Diego Velasquez — Las Meninas (1656)

March 22: MousterWork #13

My Changes:

Changed the color palette to something a little brighter, cropped the painting, moved the boy’s foot away from the dog, added in abstract paintings to the walls, and livened up each person just a touch.

Things I thought/Questions I asked:

This was my favorite painting in the art history book my mom and I looked through (and the catalyst for this year’s Mousterworks exploration). I loved this little girl and have often thought of her. What was it like to be her? Did she have friends? Did she enjoy being a princess? Did she like that dress? (I would have given anything to wear it!)

Speaking of that dress, it has always captivated me. When I was maybe five years old, I layered all the skirts I owned so they would poof out—inspired by her dress, of course. I later fashioned my own hoop skirt out of wire coat hangers hoping to create an even larger poof.

While examining the painting this time around, I thought about what it would be like to live in that castle. It sounds romantic, but after more thought I realized they didn’t have central heat, lights, or large windows to bring in natural light (something I love). I also wondered about the boy. Was he tormenting the dog? Did he and the princess play together? fight? And I loved that—once again!—this painting shows that people have enjoyed pets for centuries!

In my research, I also found that I’m not alone in my admiration of Las Meninas! An online search pulled up quite the list of other artists with their own master copies. In fact, Picasso painted a notable series of Las Meninas versions!

What I noticed or learned from Diego Velasquez’s techniques:

I think one of the reasons this painting is so well loved is Velasquez’s masterful storytelling. But studying each expression and pose you have a strong sense of their personality, their worries, and their motivation. Velasquez also uses composition (all those nurses circled around the princess), lighting, and value structure to further amp up that storytelling. Then when you zoom in, he’s so good at describing textures for clothing and hair with just a few flicks of his brush. And even closer looks reveal intriguing Easter eggs—like the king and queen in the mirror watching everything unfold. I further admire that Velasquez painted all walks of life, not just the nobility.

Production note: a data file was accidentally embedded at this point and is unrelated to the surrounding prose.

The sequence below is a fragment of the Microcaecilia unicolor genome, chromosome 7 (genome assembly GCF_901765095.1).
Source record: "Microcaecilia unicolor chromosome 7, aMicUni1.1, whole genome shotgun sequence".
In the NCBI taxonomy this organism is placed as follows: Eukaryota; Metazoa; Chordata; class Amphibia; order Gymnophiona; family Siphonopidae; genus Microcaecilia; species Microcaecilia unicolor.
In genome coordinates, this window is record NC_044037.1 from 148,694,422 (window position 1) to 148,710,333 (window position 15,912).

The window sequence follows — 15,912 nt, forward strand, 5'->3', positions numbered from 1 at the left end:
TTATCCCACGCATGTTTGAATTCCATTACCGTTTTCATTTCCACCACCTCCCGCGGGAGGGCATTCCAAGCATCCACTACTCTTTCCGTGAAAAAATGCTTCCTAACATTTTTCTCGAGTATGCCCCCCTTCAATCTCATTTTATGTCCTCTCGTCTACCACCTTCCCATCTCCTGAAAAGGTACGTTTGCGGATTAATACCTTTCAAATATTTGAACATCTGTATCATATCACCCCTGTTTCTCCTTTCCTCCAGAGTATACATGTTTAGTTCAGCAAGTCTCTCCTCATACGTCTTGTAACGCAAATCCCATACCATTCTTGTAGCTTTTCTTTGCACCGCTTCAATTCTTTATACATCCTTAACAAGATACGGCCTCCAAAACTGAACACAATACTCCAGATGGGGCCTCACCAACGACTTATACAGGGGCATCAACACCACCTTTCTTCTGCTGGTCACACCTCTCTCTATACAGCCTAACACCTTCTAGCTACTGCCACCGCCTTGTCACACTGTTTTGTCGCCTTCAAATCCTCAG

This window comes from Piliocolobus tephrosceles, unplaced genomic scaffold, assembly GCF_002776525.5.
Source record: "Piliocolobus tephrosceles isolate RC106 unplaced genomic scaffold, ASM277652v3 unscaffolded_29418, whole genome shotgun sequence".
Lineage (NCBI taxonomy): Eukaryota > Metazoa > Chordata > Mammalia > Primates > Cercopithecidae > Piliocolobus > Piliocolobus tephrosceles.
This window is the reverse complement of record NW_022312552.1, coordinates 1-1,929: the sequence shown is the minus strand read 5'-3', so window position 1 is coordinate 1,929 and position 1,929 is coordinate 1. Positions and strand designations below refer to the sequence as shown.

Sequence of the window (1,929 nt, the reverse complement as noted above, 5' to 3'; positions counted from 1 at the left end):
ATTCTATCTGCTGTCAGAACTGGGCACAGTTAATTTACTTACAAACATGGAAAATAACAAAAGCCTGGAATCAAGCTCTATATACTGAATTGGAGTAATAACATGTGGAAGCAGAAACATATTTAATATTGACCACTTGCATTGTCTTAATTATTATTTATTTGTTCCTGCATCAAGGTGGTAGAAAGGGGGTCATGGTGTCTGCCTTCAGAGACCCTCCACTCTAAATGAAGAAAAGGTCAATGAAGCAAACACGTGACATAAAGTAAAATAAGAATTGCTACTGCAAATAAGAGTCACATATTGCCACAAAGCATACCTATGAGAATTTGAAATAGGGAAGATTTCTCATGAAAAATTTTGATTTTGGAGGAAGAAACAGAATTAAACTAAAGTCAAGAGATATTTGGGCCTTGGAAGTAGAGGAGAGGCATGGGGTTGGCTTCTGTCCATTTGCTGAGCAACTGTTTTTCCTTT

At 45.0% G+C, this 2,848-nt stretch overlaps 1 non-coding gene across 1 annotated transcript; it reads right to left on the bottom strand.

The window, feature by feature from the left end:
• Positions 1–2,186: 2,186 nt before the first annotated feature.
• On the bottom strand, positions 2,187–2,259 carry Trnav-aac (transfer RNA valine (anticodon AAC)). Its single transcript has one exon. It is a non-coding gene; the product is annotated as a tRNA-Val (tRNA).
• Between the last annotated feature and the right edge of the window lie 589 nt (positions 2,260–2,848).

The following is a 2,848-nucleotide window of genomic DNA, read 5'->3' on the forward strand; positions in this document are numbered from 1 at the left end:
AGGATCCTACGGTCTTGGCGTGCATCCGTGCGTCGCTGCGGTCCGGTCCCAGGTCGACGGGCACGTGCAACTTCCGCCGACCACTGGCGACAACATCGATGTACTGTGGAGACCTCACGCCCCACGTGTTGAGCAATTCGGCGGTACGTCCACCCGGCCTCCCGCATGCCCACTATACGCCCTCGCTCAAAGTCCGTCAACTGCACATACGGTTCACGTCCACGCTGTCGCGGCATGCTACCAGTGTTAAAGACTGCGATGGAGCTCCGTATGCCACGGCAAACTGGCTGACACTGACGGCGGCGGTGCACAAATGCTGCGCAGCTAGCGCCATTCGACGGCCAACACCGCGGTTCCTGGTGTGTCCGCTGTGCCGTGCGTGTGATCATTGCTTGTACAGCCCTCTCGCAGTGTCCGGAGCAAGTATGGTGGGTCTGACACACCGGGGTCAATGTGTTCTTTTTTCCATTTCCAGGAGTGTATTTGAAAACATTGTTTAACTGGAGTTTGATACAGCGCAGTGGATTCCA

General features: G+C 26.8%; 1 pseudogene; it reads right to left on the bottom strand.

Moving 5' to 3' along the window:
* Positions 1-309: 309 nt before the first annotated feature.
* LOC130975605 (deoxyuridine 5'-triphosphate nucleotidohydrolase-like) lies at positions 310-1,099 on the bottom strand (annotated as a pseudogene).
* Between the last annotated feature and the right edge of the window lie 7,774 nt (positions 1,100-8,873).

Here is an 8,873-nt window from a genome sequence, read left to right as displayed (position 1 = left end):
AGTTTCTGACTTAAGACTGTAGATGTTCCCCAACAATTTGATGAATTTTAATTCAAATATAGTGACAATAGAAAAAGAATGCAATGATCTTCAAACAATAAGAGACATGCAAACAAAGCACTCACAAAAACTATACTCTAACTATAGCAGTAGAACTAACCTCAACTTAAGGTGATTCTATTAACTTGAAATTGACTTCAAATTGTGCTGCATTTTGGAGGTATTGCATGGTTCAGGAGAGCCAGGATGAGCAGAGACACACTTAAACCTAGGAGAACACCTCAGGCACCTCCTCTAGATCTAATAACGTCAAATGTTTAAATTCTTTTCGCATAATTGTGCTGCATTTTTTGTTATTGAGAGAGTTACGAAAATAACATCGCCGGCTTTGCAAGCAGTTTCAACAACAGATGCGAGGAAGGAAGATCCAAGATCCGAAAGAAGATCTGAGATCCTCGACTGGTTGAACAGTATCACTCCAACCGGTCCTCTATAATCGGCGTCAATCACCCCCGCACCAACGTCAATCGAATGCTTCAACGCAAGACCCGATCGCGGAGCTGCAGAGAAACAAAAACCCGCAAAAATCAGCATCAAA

If you’d like to own a print of this MousterWork, I’ve added it to my Etsy shop.

Rembrandt — The Holy Family with Angels (1645)

March 22: MousterWork #12

My Changes:

I thought about changing the background color to a cool blue but eventually decided that I wanted to preserve the warmth of the original. I pretty much stuck to Rembrandt’s color choices, but added a lighter touch so you can better see Joseph working in the background. I turned the angels into stage-play children and Mary’s book into a goodnight story about a naughty rabbit!

Things I thought/Questions I asked:

Before MousterWorks, I had never seen this masterpiece and have since fallen in love with it! It has so many great details, but what I love most is the feeling it exudes. Rembrandt’s decision to include real-life details really makes this piece come alive. I love that Mary is reading a book to Jesus, and that Jesus is sound asleep in his cozy, warm cradle. It’s easy to see the quiet light flickering around the room, to hear the pip-popping of the fire, to feel the warmth of the cradle. The glowing coals in the lower right are quietly keeping everyone warm while also illuminating the worn (creaking?) floorboards, and the fire off-scene by Joseph’s workbench illuminates him working a late night at carpentry to make ends meet. (Was the furniture also made by him?) The Dutch are well known for their Delft’s blauw lace, so I perked up upon noticing Rembrandt’s use of it around Mary’s shoulders. And though not quite true-to-life, having the angels peeking in on the family is such a lovely touch.

On a sidenote, I served a mission for my church in Belgium and The Netherlands and got to visit Rembrandt’s house. Unfortunately, I don’t remember much and failed to take photos, but I remember that it was dark and roomy inside. My favorite feature was the courtyard. While painting this piece, I thought often about Rembrandt and the Dutch people. The Dutch refer frequently to things that are gezellig, which describes something cozy and warm. I think this painting captures the word beautifully, perfectly exuding the love and warmth of this holy family in their tiny room.